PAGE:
State regulators have denied approval of a proposed 145-kilowatt solar array after opponents successfully argued it would ruin views from atop Mount Philo.
The project, proposed by Peck Electric, would have consisted of 650 ground-mounted solar panels — each 9 feet tall — laid out in rows of seven. The array was to be just off Route 7, less than a mile from Mount Philo.
The town of Charlotte and the Agency of Natural Resources opposed the project in proceedings before the Public Utility Commission (formerly the Public Service Board). The regulatory body agreed the array would detract from the view from Mount Philo.
The aesthetics of energy projects are one of the criteria that can trigger a review by the commission.
Mount Philo State Park is the state’s oldest public park and draws roughly 50,000 visitors annually, according to filings with the commission, making it a significant economic driver for Charlotte and a resource that both the town and the state have invested heavily in maintaining.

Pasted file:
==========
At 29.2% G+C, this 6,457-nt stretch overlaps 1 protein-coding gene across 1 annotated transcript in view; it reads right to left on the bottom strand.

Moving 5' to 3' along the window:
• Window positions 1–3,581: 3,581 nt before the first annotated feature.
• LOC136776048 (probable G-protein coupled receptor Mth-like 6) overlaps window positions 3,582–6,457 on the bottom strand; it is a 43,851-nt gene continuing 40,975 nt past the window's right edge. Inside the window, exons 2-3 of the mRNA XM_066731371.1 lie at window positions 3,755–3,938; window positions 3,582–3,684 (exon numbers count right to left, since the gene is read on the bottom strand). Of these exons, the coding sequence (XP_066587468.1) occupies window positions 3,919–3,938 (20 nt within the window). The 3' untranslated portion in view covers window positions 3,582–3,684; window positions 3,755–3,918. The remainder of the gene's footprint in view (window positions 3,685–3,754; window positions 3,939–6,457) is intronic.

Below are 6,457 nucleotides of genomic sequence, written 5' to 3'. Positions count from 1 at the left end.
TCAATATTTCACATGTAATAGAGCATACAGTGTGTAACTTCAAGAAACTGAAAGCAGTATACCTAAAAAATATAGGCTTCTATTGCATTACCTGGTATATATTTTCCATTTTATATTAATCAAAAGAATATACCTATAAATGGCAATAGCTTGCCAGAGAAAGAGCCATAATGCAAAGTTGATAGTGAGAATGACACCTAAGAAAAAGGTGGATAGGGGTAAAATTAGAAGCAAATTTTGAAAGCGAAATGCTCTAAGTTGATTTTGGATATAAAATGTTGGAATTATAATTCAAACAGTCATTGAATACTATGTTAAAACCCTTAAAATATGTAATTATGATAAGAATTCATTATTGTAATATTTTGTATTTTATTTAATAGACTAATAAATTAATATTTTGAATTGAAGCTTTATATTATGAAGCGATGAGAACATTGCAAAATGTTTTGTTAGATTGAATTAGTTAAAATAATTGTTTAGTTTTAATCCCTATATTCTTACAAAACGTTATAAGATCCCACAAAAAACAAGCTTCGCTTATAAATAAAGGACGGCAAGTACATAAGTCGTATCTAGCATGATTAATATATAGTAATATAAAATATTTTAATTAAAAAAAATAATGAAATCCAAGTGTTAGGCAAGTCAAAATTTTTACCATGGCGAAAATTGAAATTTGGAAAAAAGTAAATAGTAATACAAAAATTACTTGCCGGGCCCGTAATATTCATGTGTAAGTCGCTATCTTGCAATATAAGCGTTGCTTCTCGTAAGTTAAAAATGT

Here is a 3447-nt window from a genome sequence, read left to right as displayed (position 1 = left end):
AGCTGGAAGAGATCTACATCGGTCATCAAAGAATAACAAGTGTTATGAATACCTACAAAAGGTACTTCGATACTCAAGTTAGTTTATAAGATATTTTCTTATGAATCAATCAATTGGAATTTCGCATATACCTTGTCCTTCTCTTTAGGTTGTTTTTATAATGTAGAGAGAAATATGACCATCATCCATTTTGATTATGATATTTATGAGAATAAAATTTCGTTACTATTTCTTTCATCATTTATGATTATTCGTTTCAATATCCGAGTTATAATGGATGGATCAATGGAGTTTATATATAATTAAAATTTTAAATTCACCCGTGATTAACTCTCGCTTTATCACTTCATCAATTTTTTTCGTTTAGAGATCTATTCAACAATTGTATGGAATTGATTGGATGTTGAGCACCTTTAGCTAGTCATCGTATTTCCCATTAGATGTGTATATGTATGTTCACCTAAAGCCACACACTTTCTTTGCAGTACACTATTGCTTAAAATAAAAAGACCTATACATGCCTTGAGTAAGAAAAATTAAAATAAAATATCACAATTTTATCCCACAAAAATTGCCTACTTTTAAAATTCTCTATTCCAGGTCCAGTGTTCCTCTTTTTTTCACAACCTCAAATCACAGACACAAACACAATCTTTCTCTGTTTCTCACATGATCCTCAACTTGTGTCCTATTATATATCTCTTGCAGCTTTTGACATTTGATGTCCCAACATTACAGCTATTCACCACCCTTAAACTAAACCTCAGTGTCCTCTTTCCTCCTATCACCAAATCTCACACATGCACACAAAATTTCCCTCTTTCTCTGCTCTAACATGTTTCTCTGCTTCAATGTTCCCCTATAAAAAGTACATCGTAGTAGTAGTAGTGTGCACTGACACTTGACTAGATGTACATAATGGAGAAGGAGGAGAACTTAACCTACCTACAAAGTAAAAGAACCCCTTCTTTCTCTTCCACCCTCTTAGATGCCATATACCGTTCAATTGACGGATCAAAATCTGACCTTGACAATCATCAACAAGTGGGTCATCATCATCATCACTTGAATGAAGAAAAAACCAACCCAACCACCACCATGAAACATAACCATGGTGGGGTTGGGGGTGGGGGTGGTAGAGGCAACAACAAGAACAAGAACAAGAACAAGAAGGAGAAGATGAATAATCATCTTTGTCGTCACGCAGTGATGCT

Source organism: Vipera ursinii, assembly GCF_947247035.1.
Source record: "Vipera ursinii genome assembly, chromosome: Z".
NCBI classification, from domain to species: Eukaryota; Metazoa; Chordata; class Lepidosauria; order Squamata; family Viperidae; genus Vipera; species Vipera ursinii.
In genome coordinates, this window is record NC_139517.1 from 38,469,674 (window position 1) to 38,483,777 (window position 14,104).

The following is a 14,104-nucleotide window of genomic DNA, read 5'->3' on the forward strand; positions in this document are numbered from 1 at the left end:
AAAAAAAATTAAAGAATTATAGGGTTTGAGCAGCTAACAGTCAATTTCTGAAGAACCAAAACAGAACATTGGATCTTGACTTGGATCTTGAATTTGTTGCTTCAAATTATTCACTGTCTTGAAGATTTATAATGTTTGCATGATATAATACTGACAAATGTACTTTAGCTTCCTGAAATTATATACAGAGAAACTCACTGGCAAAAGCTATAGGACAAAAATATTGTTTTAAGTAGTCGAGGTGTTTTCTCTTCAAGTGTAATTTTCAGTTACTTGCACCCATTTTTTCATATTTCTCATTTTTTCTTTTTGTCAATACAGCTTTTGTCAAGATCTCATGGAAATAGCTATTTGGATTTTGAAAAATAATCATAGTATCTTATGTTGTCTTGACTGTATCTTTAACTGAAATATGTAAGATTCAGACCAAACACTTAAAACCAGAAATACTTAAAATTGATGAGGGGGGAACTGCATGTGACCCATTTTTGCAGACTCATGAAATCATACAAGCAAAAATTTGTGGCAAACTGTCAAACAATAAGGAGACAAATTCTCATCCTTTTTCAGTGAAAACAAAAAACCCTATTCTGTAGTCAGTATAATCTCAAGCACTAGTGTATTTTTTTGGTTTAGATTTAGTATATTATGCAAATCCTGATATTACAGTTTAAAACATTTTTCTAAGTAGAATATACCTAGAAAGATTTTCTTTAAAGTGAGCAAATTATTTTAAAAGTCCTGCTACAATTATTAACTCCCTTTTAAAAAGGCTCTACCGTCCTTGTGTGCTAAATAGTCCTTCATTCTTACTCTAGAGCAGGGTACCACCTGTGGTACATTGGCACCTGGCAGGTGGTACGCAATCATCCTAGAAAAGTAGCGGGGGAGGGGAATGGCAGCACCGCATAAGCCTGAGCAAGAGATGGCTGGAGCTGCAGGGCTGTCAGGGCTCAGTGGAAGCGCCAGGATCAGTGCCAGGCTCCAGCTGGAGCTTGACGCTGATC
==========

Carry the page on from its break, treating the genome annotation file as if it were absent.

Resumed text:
The hearing officer in the case, attorney John Gerhard, agreed.
“As viewed from Mount Philo’s peak, the Project would be out of context with its surroundings and would significantly diminish the scenic qualities of the viewshed from the Park,” Gerhard wrote in his decision.
The project could not be moved east out of the viewshed because of wetlands. A stand of trees intended to shield the array was deemed insufficient to protect the view from Mount Philo, according to the filings.
Charlotte Town Administrator Dean Bloch said the town is pleased with the outcome and believes it will protect the park for residents and visitors.
Jeff Peck, president of Peck Electric, said in a statement that he respected the Public Utility Commission’s process but was disappointed in the outcome.
“Peck Electric works hard to accommodate local concerns when planning projects like this one, and we genuinely believed this was a well-sited and well-planned solar array,” he said.
The project was relatively small, taking up less than an acre, and was to be positioned next to the highway, Peck said. Though it would have been visible from the top of Philo, he said, “It would not have detracted from the view in any significant way — if anything, I believe a small-scale clean energy project would have complemented the vista, and serve as a small visual representation of the value that Vermonters place on buying locally produced clean energy.”
Peck said his company is exploring its options but has not decided on the next step. The commission’s decisions can be appealed through the courts.